May 07, 4:19 PM |
By Peter Schechter
Outlawed gender wage gaps, the ultimate underdog soccer team, and a peaceful financial revolution: how does the land of fish and lava pull it off?
Iceland often seems like a mythical place. Isolated from the European continent, steeped in Viking heritage, and home to volcanic landscapes, the small island nation is also heralded on the international stage for its successful social experiments. Iceland is the global poster child for women’s rights, innovative methods to slash drug use, and progressive labor policy.
Just a decade after financial calamity upended Iceland’s economy, the Nordic country is booming after staging one of the fastest economic recoveries on record. Tourism is going strong and the unemployment rate in Iceland is the lowest in the entire OECD.
Thóra Arnórsdóttir joins Altamar to explain how the country of several hundred thousand inhabitants has pulled it all off and the challenges it still faces. The Icelandic journalist and former Presidential candidate attracted international attention when she announced her campaign eight months pregnant. Today she is the managing editor of Kveikur, the nation’s only investigative journalism television program at the Icelandic National Broadcasting Service.
Iceland’s recent economic history was a catastrophe, Arnórsdóttir explains — and out of character. “I have a feeling that in the years leading up to the crisis we lost sight of our values, and gave into the greed and egoism, which just does not function in a small country like this in rough condition.” The solution? “We have reset our values, which has been the basis for our rebuilding.”
She also acknowledges the island nation’s stroke of luck during its recovery. “We thought our reputation had been torn to pieces, but turns out that bad news can also be good news because Iceland was put on the map, when a lot of people didn’t know it existed before – and so tourism took off.”
But challenges remain in developing Iceland’s tourism infrastructure. “Iceland really needs to take better care of the land… Most tourists come to see this amazing natural beauty that we have, so we need to take care of it.” The number of arrivals is often overwhelming. “You can just imagine you have 350,000 people in a country and 2 million visitors, the infrastructure just isn’t there. But it has slowed down, and now is the period of adjustment.”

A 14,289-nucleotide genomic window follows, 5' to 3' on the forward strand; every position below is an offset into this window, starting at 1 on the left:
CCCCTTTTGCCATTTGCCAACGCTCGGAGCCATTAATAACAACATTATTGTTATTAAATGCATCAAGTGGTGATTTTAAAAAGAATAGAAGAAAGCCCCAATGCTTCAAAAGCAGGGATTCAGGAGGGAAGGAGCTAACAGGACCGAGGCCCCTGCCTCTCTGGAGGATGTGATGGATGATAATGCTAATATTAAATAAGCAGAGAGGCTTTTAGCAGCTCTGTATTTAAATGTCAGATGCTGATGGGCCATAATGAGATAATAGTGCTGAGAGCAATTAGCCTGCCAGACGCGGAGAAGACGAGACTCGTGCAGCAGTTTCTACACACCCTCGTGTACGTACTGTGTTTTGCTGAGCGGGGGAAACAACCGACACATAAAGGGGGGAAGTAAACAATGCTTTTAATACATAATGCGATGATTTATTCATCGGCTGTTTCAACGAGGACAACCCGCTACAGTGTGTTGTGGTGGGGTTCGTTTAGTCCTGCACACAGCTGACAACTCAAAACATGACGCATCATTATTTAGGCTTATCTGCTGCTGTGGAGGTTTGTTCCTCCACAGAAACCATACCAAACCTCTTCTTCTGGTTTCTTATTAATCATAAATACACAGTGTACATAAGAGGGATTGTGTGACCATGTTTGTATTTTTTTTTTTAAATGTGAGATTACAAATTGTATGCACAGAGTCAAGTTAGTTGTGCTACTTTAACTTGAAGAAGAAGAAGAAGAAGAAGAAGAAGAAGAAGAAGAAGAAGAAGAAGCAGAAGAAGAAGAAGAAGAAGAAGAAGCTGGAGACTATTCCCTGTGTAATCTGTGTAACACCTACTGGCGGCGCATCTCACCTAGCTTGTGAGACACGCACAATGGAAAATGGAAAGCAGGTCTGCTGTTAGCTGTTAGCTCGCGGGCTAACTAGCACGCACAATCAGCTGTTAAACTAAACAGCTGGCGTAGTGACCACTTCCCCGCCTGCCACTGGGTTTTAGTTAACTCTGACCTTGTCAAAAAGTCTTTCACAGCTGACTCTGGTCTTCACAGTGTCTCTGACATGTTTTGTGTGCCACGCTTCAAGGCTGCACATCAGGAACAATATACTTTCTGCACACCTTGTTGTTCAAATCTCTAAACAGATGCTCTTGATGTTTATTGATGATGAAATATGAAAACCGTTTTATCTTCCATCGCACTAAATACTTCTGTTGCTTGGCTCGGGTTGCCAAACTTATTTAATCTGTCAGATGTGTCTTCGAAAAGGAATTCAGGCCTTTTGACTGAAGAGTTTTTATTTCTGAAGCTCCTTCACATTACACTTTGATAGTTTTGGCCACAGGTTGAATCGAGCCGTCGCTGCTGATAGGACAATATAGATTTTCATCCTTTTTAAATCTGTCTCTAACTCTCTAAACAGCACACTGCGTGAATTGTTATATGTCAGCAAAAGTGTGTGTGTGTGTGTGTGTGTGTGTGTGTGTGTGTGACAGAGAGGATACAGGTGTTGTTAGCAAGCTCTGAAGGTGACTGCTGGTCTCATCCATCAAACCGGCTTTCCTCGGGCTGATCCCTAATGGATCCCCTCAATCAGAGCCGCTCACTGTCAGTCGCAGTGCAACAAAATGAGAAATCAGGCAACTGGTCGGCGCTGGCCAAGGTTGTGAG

Iceland is lauded internationally for its efforts to establish gender equality and has been ranked first by the World Economic Forum in the Global Gender Gap Index — eleven years in a row. Nevertheless, just last year, Icelandic women organized a mass strike to protest wage disparity.
“There is not a country in the world that is even close to gender equality. It’s better to be a woman here than in most other countries, but we still have so much to do,” Arnórsdóttir explains. Her role as a presidential candidate while pregnant attracted scrutiny over how she would manage her role as President and as a new mother. “Having children is the most natural thing in the world,” she says. “Why should women of childbearing age just be put aside because they might actually have children? Yes, we want them to have children, but we also want them to be active in society.”
On the geopolitical front, Iceland is a key NATO ally in maritime safety but gives the European Union (EU) a cold shoulder when it comes to full member-status. Arnórsdóttir clarifies, “Iceland never wanted to join the EU basically because of the CFP, the Common Fisheries Policy. Now fisheries in the EU are not really of any economic importance, it’s more of a cultural thing. It’s what [Icelanders] have been living on, it is our economic pillar, along with green energy.”
With Brexit looming and new nationalist movements threatening European unity, even the pro-EU figures in Iceland have largely conceded that now is not the right time to join. “It’s not a thing that is being discussed or debated for the time being,” Arnórsdóttir says.
Hear more of our analysis of how Iceland punches above its weight to achieve fairytale success — available for download here.
Peter Schechter works in both politics and policy. He served as the Atlantic Council’s senior vice president for strategic initiatives and previously co-founded a premier strategic communications company, working as a political campaign advisor in more than 20 countries. Muni Jensen is a former Colombian diplomat, columnist, and television political commentator.